The success of the Children’s House led to the founding of other Montessori schools and teacher-training programs throughout Europe and the United States. In 1934 Montessori fled fascist rule in Italy and settled in Barcelona, Spain. She worked there until the outbreak of the Spanish Civil War in 1936 forced her to move to The Netherlands. There she established an influential teacher-training school at Laren, near Amsterdam. From 1939 to 1947 Montessori lived in India and Ceylon (now Sri Lanka), founding more schools and training programs before returning to The Netherlands.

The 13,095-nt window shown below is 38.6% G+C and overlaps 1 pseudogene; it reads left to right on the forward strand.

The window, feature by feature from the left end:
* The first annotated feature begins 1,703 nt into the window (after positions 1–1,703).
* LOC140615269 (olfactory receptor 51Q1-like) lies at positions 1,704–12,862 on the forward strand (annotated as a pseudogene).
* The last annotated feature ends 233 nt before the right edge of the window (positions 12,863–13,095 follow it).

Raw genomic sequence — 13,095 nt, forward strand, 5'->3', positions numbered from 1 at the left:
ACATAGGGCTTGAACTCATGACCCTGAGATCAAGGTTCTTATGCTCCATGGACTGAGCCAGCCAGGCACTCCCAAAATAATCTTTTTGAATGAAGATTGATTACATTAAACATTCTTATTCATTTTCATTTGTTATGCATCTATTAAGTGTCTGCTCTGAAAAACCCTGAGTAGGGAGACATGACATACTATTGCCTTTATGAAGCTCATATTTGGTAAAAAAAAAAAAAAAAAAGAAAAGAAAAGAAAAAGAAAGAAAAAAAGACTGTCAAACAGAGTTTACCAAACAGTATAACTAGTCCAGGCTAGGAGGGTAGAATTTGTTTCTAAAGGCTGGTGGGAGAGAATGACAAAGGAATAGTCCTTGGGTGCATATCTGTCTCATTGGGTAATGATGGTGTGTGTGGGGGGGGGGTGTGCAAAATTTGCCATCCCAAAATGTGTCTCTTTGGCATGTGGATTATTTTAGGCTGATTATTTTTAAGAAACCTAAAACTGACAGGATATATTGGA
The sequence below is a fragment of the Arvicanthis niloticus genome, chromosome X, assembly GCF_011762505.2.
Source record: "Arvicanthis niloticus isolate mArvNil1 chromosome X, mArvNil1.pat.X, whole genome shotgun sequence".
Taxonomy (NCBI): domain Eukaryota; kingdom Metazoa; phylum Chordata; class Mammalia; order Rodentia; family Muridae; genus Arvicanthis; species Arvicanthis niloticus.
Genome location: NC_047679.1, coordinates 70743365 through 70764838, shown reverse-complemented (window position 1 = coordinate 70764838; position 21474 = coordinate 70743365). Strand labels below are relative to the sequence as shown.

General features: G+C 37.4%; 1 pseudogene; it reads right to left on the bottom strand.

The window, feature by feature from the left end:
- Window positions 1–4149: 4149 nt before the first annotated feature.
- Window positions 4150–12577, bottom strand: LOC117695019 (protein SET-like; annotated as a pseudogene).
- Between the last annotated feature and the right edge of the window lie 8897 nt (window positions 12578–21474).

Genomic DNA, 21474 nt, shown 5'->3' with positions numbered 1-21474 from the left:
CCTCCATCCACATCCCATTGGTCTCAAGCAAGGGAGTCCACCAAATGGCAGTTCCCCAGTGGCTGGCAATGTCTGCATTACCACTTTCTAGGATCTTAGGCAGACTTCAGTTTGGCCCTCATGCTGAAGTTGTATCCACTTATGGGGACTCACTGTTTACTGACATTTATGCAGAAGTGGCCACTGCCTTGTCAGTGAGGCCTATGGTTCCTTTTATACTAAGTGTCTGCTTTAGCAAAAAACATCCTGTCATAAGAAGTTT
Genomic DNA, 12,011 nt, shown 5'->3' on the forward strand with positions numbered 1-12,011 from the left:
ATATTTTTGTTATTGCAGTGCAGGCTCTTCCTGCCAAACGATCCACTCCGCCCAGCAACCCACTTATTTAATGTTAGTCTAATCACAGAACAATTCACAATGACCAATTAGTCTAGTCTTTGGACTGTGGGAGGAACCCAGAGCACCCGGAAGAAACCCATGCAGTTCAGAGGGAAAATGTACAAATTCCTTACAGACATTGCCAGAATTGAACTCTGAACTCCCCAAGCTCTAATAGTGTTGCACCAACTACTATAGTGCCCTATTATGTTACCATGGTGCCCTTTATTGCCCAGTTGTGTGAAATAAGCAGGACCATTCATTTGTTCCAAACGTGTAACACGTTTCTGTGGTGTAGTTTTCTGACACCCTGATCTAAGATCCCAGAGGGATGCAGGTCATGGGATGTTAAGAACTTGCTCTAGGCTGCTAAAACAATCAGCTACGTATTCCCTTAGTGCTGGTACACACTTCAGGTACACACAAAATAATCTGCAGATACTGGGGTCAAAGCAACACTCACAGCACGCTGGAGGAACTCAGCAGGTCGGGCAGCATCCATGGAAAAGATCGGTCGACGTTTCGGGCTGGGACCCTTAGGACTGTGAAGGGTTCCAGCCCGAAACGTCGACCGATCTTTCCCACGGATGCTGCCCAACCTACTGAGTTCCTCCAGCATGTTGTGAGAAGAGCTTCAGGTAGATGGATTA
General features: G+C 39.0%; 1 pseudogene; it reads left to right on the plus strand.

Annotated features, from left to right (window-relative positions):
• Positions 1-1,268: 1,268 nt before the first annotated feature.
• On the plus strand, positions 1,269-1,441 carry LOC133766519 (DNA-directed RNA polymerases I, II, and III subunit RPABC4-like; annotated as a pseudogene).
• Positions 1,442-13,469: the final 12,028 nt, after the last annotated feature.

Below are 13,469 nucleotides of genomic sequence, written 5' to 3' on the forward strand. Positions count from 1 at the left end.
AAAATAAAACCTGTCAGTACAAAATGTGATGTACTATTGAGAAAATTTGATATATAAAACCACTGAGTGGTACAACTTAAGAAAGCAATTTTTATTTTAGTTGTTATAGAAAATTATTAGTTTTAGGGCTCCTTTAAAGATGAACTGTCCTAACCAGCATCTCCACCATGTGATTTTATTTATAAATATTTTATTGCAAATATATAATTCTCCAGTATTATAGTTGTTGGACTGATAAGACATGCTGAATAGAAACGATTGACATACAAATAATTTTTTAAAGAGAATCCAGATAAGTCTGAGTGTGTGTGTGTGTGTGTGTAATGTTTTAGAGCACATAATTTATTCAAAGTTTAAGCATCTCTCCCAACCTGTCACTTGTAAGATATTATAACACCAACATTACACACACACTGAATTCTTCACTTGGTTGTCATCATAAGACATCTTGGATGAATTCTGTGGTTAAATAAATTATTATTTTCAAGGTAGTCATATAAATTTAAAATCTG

Montessori was convinced that universal adoption of her teaching method would be of immense value in bringing about world peace, and she stressed the importance of education as the "armament of peace." A Roman Catholic, she also worked extensively to apply her principles to the teaching of religion. Among her published works are Il metodo della pedagogia scientifica applicato all'educazione infantile nelle case dei bambini (1909; translated as The Montessori Method, 1912); Antropologia pedagogica (1911; Pedagogical Anthropology, 1913); Mente del bambino (1949; The Absorbent Mind, 1949); and Il bambino in famiglia (1956; The Child in the Family, 1970).